Mutations in the ataxia-telangiectasia mutated (ATM) and checkpoint kinase 2 (CHEK2) genes and amplification of the v-erb-b2 avian erythroblastic leukemia viral oncogene homolog 2 (ERBB2) gene have been suggested to have an important role in breast cancer aetiology. However, whether common variation in these genes has a role in the development of breast cancer or breast cancer survival in humans is still not clear.

We performed a comprehensive haplotype analysis of the ATM, CHEK2 and ERBB2 genes in a Swedish population-based study, which included 1,579 breast cancer cases and 1,516 controls. We followed the cases for 8.5 years, on average, and retrieved information on the date and cause of death during that period from the nationwide Swedish causes of death registry. We selected seven haplotype-tagging SNPs (tagSNPs) in the ATM gene, six tagSNPs in the CHEK2 gene and seven tagSNPs in the ERBB2 gene that predicted both haplotypic and single locus variations in the respective genes with R2 values ≥ 0.8. These tagSNPs were genotyped in the complete set of cases and controls. We computed expected haplotype dosages of the tagSNP haplotypes and included the dosages as explanatory variables in Cox proportional hazards or logistic regression models.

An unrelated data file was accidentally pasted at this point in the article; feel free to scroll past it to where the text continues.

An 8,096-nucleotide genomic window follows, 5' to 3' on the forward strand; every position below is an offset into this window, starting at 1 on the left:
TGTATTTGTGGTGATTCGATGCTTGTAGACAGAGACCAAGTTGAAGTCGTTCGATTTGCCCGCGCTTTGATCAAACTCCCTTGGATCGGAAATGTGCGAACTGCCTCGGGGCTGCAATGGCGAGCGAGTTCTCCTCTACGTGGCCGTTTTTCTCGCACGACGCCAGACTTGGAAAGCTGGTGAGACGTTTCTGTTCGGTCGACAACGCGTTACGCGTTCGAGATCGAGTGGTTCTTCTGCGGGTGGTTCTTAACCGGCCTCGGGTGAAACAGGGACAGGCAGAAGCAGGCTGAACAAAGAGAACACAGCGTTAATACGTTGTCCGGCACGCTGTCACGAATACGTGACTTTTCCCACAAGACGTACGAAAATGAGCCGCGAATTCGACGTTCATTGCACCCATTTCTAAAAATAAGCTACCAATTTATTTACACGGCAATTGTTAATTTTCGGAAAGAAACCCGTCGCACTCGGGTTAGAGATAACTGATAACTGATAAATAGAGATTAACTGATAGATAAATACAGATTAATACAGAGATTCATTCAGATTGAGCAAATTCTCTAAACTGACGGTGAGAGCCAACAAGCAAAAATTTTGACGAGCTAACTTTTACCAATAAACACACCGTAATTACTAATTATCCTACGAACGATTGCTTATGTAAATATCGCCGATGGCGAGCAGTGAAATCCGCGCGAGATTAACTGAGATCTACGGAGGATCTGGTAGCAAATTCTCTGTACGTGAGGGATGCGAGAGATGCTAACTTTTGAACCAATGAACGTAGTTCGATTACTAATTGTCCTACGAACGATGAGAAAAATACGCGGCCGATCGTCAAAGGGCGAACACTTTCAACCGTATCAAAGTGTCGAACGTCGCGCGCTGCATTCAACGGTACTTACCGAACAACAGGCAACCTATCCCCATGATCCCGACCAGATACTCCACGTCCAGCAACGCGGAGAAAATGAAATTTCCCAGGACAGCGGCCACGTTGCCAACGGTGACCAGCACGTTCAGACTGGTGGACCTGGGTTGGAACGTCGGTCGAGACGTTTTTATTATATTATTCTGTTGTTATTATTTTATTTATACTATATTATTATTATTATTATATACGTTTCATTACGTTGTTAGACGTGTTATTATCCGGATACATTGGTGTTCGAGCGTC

We found no association between any genetic variation in the ATM, CHEK2 or ERBB2 genes and breast cancer survival or the risk of developing tumours with certain characteristics.

Our results indicate that common variants in the ATM, CHEK2 or ERBB2 genes are not involved in modifying breast cancer survival or the risk of tumour-characteristic-defined breast cancer.


Comprehensive analysis of the ATM, CHEK2 and ERBB2 genes in relation to breast tumour characteristics and survival: a population-based case-control and follow-up study


Kristjana Einarsdottir,corresponding author1 Lena U Rosenberg,1 Keith Humphreys,1 Carine Bonnard,2 Juni Palmgren,1,3 Yuqing Li,2 Yi Li,4 Kee S Chia,5 Edison T Liu,2 Per Hall,1 Jianjun Liu,2 and Sara Wedren1

Publish date





Mycoplasmas are regarded to be useful models for studying the minimum genetic complement required for independent survival of an organism. Mycoplasma bovis is a globally distributed pathogen causing pneumonia, mastitis, arthritis, otitis media and reproductive tract disease, and genome sequences of three strains, the type strain PG45 and two strains isolated in China, have been published. In this study, several Tn4001 based transposon constructs were generated and used to create a M. bovis PG45 insertional mutant library. Direct genome sequencing of 319 independent insertions detected disruptions in 129 genes in M. bovis, 48 of which had homologues in Mycoplasma mycoides subspecies mycoides SC and 99 of which had homologues in Mycoplasma agalactiae. Sixteen genes found to be essential in previous studies on other mycoplasma species were found to be dispensable. Five of these genes have previously been predicted to be part of the core set of 153 essential genes in mycoplasmas. Thus this study has extended the list of non-essential genes of mycoplasmas from that previously generated by studies in other species.


Genes Found Essential in Other Mycoplasmas Are Dispensable in Mycoplasma bovis


Shukriti Sharma, Philip F. Markham, and Glenn F. Browning *

Publish date